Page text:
Contributed by Heather Bailey
Federal: Attention Federal Contractor/Subcontractor Employers! In order to be in compliance with affirmative action obligations, applicable employers must start tracking those applicants and employees who are disabled and/or are qualified protected veterans, who choose to self-identify. This also means having a written affirmative action plan with utilization goals for these classes of individuals. For those employers who are affected, this will begin applying to all plans drafted as of March 24, 2014 and after. It is a good idea to start meeting with your IT and HR professionals now on how such data is going to be collected and analyzed for the upcoming new plans.
California: Effective January 1, 2014, California cracks down on those employers who choose to discriminate against or threaten those employees or applicants due to an employee’s or family member’s citizenship or immigration status or involvement in protecting such rights.
Illinois: As of January 1, 2014, employers now have the ability to seek protection orders against employees who create or threat workplace violence. Prior to now, this protection was not available for workplace violence created by employees. Starting June 1, 2014, employers must recognize the marital status of those employees who have entered into same-sex marriages.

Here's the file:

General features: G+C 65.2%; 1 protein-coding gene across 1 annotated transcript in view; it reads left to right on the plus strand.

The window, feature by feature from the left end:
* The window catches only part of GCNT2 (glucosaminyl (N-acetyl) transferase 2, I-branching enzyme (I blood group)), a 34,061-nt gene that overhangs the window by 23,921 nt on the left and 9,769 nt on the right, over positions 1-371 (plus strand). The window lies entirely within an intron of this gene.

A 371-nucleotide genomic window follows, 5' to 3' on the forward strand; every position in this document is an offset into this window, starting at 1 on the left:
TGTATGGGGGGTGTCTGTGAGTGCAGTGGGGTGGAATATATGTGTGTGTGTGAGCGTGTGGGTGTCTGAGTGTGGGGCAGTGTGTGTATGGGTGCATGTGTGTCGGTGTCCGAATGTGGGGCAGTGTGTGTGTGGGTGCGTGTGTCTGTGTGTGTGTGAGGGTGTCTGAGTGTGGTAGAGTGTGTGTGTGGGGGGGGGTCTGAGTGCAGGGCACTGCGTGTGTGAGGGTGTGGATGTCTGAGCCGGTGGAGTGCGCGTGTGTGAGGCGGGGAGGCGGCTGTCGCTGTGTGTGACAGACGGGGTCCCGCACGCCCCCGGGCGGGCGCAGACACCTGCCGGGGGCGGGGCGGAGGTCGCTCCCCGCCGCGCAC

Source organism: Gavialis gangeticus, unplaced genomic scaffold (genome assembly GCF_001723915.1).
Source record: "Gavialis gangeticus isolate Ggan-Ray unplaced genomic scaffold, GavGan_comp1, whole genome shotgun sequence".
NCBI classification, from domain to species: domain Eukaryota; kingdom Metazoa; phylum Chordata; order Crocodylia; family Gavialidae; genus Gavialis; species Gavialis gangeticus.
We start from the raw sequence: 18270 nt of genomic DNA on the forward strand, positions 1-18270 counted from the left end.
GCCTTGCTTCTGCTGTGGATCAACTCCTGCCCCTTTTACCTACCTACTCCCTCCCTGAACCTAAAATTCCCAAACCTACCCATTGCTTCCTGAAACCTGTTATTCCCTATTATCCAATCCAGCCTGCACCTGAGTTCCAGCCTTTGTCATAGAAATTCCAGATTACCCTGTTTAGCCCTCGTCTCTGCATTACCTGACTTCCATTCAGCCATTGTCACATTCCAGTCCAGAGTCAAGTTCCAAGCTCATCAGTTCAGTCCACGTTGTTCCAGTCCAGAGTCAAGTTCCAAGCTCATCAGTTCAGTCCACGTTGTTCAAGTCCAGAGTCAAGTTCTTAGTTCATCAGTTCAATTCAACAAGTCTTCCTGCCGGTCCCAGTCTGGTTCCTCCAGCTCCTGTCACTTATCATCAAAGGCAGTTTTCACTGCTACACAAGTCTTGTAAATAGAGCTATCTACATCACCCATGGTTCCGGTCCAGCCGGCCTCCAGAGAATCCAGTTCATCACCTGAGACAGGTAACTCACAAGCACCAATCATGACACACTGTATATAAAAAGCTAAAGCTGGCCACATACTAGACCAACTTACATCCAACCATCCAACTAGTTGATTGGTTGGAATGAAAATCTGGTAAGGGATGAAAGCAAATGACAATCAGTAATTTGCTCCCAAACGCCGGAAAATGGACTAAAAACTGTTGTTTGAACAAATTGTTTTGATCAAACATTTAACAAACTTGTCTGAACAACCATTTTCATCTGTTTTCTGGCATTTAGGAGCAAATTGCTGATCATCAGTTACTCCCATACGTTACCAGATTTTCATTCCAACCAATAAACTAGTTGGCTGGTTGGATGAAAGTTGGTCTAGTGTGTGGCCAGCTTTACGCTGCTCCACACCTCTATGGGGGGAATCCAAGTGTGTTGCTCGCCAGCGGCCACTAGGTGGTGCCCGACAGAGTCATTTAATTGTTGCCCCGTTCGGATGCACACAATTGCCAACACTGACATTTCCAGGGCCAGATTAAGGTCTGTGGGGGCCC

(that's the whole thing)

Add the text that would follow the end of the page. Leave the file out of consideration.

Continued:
Missouri: Minimum wage = $7.50 starting January 1 and $3.75 for tipped employees (due to inflation regulations).
New Jersey: Starting January 6, 2014, all employers with 50 or more employees must post and distribute (with a signed acknowledgment) the new NJ poster re: state and federal equal pay laws and discrimination prohibitions. Get your latest copy here.
Contributed by Karuna Brunk
On September 24, 2013, Governor Jerry Brown signed a bill to extend California’s Paid Family Leave program to relatives beyond parents, spouses, children, registered domestic partners, and same-sex spouses. Under this program, employees will be able to take up to 6 weeks off from work with partial pay from the state to take care of extended family members such as grandparents, grandchildren, siblings, or parents-in-law.
California’s Paid Family Leave guarantees up to 55% of an employee’s average weekly salary for up to 6 weeks within a 12-month period. Employees pay for the partial salary through a 1% deduction in their paychecks on the first $95,585 they earn annually. To be eligible for the partial payment, employees must have earned $300 in the preceding 12 months.